Detroit Tigers’ Casey Mize knows why he’s struggling. But he’s still figuring out a fix

Detroit Free Press

Casey Mize couldn’t get out of his own way.

The Detroit Tigers’ rookie right-hander plunked three batters, walked two more and put himself in trouble each inning. He ran his pitch count up to 67 through three frames, which was enough for manager Ron Gardenhire to keep him from returning in the fourth.

“I enjoy my job,” Gardenhire said Sunday. “And if I left him out there for any more, (general manager) Al (Avila) would not be very happy with me.”

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Seemed like MLB debut jitters from Mize.

Except this is his third big-league start, and his performance has faltered a little more with every outing. In Sunday’s 3-2 win over the Minnesota Twins, he lost all control.

“Everybody thought it was just going to be easy as pie,” Gardenhire said. “It’s not. This is the big leagues. There’s a lot of great hitters, and they’re going to compete just like he’s competing. 

“So, you know what, he’ll find it. He’s just got to slow the game down a little bit and make better pitches.”

Mize admits his command faltered. He abandoned his go-to splitter because he spiked three of them in the dirt. He only got one strike swinging with it — a punch-out of Jake Cave after walking Nelson Cruz and hitting Miguel Sano in the first inning.

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Without touch on his splitter, the 23-year-old had a difficult time getting his secondary pitches working. He went through the same problem in his last start Aug. 24 against the Chicago Cubs, where he gave up four runs (three earned) with 76 pitches in 3⅓ innings.

“Didn’t have command and control over the baseball, and it’s really tough to pitch without it,” Mize said Sunday. “I felt like I battled with what I had, which is very little. Man, I really feel like I competed and battled, but it’s really tough to pitch when you can’t command the baseball.”

The only confident pitch Mize had was his curveball, which he used on back-to-back throws against Max Kepler in the second inning to strike him out swinging and end the second inning. He had just tossed a wild pitch with his splitter to allow a run, but his decision to attack Kepler down and away displayed his resilence.

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In the third inning, a low line drive from Luis Arraez drilled him in the left shin. After getting the OK from athletic trainer Doug Teter, Mize struck out Marwin Gonzalez swinging with a fastball to end his outing.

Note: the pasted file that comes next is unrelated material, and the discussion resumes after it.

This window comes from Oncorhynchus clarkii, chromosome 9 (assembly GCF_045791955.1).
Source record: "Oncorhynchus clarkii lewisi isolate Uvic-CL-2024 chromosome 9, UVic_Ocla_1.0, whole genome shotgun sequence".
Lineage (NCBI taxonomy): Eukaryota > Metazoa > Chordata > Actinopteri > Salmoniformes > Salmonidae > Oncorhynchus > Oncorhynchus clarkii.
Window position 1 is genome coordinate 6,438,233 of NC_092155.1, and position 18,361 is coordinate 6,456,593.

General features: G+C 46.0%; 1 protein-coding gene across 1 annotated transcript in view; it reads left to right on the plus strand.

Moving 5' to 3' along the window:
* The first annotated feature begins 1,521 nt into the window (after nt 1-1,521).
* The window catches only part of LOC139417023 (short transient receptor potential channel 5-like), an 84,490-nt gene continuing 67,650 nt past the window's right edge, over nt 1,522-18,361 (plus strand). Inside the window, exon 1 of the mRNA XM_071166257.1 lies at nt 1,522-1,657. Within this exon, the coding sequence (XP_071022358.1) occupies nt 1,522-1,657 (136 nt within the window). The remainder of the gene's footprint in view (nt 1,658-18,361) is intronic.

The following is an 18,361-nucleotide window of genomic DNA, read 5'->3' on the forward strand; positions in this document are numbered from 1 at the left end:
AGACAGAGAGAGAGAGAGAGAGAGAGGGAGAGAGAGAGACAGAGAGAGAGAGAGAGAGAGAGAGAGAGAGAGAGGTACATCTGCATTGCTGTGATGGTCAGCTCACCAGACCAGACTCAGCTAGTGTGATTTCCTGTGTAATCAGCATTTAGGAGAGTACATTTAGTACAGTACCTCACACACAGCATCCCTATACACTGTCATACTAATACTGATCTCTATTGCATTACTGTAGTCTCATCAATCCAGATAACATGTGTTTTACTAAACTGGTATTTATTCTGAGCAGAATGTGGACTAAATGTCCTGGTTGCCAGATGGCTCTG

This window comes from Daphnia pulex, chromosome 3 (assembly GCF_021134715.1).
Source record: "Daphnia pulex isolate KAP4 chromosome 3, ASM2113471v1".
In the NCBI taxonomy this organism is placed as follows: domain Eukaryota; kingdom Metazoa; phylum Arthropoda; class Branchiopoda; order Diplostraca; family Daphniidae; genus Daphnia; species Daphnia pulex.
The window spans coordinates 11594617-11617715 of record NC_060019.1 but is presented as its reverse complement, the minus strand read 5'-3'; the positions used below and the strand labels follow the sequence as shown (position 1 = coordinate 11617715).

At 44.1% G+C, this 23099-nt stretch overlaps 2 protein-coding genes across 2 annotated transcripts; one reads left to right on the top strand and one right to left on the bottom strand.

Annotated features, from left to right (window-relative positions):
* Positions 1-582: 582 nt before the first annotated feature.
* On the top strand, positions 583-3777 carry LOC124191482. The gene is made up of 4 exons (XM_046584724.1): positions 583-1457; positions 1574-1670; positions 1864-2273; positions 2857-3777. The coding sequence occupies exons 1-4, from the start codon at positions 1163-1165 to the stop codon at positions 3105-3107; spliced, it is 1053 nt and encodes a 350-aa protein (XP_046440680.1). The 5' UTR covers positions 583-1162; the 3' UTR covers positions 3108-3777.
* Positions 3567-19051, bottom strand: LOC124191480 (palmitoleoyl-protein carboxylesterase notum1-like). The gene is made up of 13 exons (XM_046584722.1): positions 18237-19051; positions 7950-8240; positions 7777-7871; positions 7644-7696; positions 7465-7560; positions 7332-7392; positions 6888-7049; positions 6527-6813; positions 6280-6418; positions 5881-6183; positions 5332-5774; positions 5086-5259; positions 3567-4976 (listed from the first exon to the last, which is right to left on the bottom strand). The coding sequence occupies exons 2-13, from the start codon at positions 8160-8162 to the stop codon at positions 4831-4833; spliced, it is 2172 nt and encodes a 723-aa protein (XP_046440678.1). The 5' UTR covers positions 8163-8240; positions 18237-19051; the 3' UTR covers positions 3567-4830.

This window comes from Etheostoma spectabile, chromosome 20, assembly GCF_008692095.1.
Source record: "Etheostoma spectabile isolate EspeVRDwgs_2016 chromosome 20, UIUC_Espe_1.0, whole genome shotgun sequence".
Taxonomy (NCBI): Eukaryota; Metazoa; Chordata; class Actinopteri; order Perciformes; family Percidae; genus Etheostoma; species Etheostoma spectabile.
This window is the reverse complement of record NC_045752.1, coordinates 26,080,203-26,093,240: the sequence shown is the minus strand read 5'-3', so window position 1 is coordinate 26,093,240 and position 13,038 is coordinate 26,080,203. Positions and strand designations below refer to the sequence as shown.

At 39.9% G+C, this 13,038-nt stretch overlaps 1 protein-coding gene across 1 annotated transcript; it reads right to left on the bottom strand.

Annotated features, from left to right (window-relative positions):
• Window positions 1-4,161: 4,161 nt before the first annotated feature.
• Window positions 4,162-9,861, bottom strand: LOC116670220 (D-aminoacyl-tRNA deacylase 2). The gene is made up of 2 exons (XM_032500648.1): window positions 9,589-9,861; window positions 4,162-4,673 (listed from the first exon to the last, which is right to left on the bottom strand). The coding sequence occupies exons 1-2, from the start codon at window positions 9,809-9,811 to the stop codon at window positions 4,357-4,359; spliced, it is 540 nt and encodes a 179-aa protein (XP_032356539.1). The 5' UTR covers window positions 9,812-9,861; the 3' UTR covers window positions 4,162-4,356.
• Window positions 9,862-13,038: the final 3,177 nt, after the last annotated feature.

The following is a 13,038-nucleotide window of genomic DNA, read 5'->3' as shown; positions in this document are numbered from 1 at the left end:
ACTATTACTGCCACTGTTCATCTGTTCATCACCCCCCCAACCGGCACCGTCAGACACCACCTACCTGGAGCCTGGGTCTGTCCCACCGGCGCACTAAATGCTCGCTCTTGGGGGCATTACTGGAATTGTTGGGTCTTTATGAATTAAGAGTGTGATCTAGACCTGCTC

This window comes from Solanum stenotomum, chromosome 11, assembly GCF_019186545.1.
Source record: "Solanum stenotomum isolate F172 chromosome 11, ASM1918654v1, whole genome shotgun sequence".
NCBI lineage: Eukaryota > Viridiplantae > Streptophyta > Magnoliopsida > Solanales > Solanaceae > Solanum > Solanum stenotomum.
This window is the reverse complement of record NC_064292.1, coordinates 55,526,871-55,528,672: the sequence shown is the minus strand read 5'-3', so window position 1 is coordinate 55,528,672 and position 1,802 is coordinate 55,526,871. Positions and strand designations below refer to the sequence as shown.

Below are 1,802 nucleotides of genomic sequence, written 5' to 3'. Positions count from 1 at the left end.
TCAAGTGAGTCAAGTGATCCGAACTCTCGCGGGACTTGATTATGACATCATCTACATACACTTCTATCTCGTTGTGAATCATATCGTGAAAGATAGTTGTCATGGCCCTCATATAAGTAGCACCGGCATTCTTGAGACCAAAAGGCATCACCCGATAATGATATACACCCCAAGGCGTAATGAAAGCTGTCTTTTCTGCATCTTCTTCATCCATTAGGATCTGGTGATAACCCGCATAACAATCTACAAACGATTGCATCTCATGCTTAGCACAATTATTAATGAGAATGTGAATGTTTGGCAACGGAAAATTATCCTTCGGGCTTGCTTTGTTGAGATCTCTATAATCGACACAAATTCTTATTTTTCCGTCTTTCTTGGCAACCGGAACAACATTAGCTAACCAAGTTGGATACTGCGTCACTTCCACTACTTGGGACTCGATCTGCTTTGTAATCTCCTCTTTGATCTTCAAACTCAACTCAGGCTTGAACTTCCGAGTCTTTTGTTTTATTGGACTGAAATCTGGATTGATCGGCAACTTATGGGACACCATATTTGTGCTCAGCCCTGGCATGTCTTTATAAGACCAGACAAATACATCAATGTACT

Competitive? Yes.

Controlled? No.

And an adjustment might not immediately be on the way.

He doesn’t know how to refine his command — because he has never lost it like this. He’s working on finding a trick or shortcut to get back in touch with his pitches at a moment’s notice. That will take time.

“Nothing I’m too worried about because my whole life I feel like I’ve been able to command and control the baseball fairly well,” Mize said. “It’s not something I’m really worried about, but the last two starts, it hasn’t been there, and it hasn’t been good for me.”

Through 21 starts and 109⅓ innings for Triple-A Toledo last season, Mize registered a 2.55 ERA, 0.942 WHIP and 106 strikeouts compared to 23 walks. In three MLB starts across 10⅔ innings since his Aug. 17 callup, he has a 6.75 ERA, 13 strikeouts, four walks and four hit batters.

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Mize is in a hurry to become the pitcher he knows he can be as the Tigers are 16-16 overall after five victories in a row. They’ve won three consecutive series against winning opponents: the Cubs, Twins and Cleveland Indians.

So the race for a spot in the playoffs is underway with 28 games left.

The No. 1 pick in the 2018 draft wants to be a part of it.

“It’s a really good group, and we’re playing well, so it’s good vibes around this team right now,” Mize said. “Hopefully, we can keep it going, keep moving forward.”

Evan Petzold is a sports reporting intern at the Detroit Free Press. Contact him at or follow him on Twitter @EvanPetzold. 

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